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OVERRUN Ovarian CancerFor most of us, the number five holds random and sporadic significance. It may be the number of fingers and toes we count on each hand and foot when our children are born, or a celebratory high five for a job well done. But for Kristin Banker, the number five has taken on a whole new meaning in her battle against ovarian cancer. On August 19, 2016, Kristin Banker and her loved ones celebrated a tremendous milestone – five years cancer free!

Kristin Banker’s Journey
Kristin’s journey began when she and her husband decided to go through fertility treatments for a third child. According to Kristin, “My oncologist described my diagnosis as one in a million. During a procedure to remove some cysts as a part of my fertility treatment, my doctor saw a small one that was tucked behind another and hadn’t really shown up on previous scans. He decided he didn’t like what he saw and removed the cyst. As it turns out, that little cyst was malignant. My doctor gave me the news on a Thursday and told me he had already sent my labs to an oncologist who was expecting my call. The following Tuesday, I met with my oncologist. My husband and I decided to forego growing our family and scheduled surgery for that Friday, eight days after my initial diagnosis. They found cancer on both ovaries, but it hadn’t spread to any other locations, so I ended up as Stage 1C. Looking back, I had all the classic symptoms (I was popping Gas X like they were candy), but thought they were just normal and could easily be explained as results of my diet or fertility meds I was taking.”

Taking on Ovarian Cancer Awareness As Her Personal Mission
As is the case for many women, Kristin was not familiar with ovarian cancer or its symptoms prior to her diagnosis. She recalls, “I didn’t know anything about ovarian cancer. My first information came from googling my biopsy results before my first oncology appointment. I would NOT recommend doing that. Awareness over the past five years has grown significantly, but there is still a long way to go.” And Kristin is also taking on ovarian cancer awareness as her personal mission. She states, “I’m working from a grass roots approach, telling my story to pretty much anyone who will listen. As women, we are a tough bunch and tend to put our health concerns behind those of our family. I want to encourage other women to pay attention to their bodies and not be shy about reporting symptoms and asking their doctors for CA125 tests if they feel they aren’t getting answers.”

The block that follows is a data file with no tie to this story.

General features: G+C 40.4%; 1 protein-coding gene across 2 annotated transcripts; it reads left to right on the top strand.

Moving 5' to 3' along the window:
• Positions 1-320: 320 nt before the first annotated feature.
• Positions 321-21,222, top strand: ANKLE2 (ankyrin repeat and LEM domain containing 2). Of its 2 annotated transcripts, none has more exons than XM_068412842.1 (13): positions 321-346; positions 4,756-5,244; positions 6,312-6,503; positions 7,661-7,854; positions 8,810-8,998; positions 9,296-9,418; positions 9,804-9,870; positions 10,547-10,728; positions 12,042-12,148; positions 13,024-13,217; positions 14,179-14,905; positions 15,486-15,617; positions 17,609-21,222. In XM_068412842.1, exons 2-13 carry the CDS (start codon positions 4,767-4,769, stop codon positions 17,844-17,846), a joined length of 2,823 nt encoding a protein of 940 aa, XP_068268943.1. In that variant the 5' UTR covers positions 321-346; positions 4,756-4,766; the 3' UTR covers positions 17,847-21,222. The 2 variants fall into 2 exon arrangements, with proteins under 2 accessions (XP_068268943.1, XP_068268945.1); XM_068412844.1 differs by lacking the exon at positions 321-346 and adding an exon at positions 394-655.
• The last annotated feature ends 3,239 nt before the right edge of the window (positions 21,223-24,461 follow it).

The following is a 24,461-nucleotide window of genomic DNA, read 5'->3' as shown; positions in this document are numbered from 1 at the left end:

Banker’s Brigade Team
Kristin has also been a part of The OVERRUN Ovarian Cancer 5K Run/Walk & 1 Mile Teal Trail Walk since it began five years ago, and her team, Banker’s Brigade, has continued to grow. Says Kristin, “I first heard about the run from a sorority sister who saw it advertised during another event. We started with a team of three, and each year we gather more and more people. Now we have our kids walking and running with us. They were in strollers when we started! It’s an inspiration to me to see our team and the race grow over the last five years. It is a visible representation of how much ovarian cancer awareness has grown in a short amount of time. Now we just need to keep the ball rolling!”

A Positive Message of Love,
Hope and Healing
Through her experience, Kristin has gained and maintained a positive message of love, hope, and healing. She explains, “Yes, I had cancer but I call it the knee scrape version. Treatment for me was surgery without chemo or radiation, which hardly counts considering what others have to go through. Cancer was a blessing, and I say that because it profoundly changed the way I live my life. When I was diagnosed, I allowed myself the initial flip out and the tears that come along with hearing you have the Big C. After that, a sense of peace set in and I began to see my “ho hum” suburban life in a different way. As a family, we don’t put off doing things until the right time when it’s less busy, because there is no such thing. As parents, we don’t sweat the small stuff because, in the grand scheme of things, very few of the day-to-day fiascos matter in the long run. We also rely on faith more than we ever have and simply trust that things will work out as intended.

Every Day is a Gift
Never in a million years did I think I would be diagnosed with ovarian cancer at age 36, but I was, and in the end, it’s made my life better. Diagnosis brought appreciation, gratitude and a renewed commitment to my faith, family and friends. I wake up in the morning thinking about what that day may hold. It could be some wild vacation adventure, kid antics that end in a parent/teacher conference, great weather… who knows? It’s a new day, and I am grateful for just being allowed to show up for it. Not everyone gets the opportunity to look at life in that way.

Cancer showed me that every day is a gift, and for that I’m grateful.”

Sunday, October 23, 2016, Kristin Banker’s Brigade and over 1,500 others will celebrate a day of hope and healing at the 5th Annual OVERRUN Ovarian Cancer  5K Run/Walk & 1 Mile Teal Trail Walk at Southcreek Office Park, Overland Park, KS, 8:30 A.M.

Sign up to run, walk or volunteer at www.overrunovariancancer.com.
We look forward to celebrating five years running and five years “Believing in a Cure.”
We hope you will join us!

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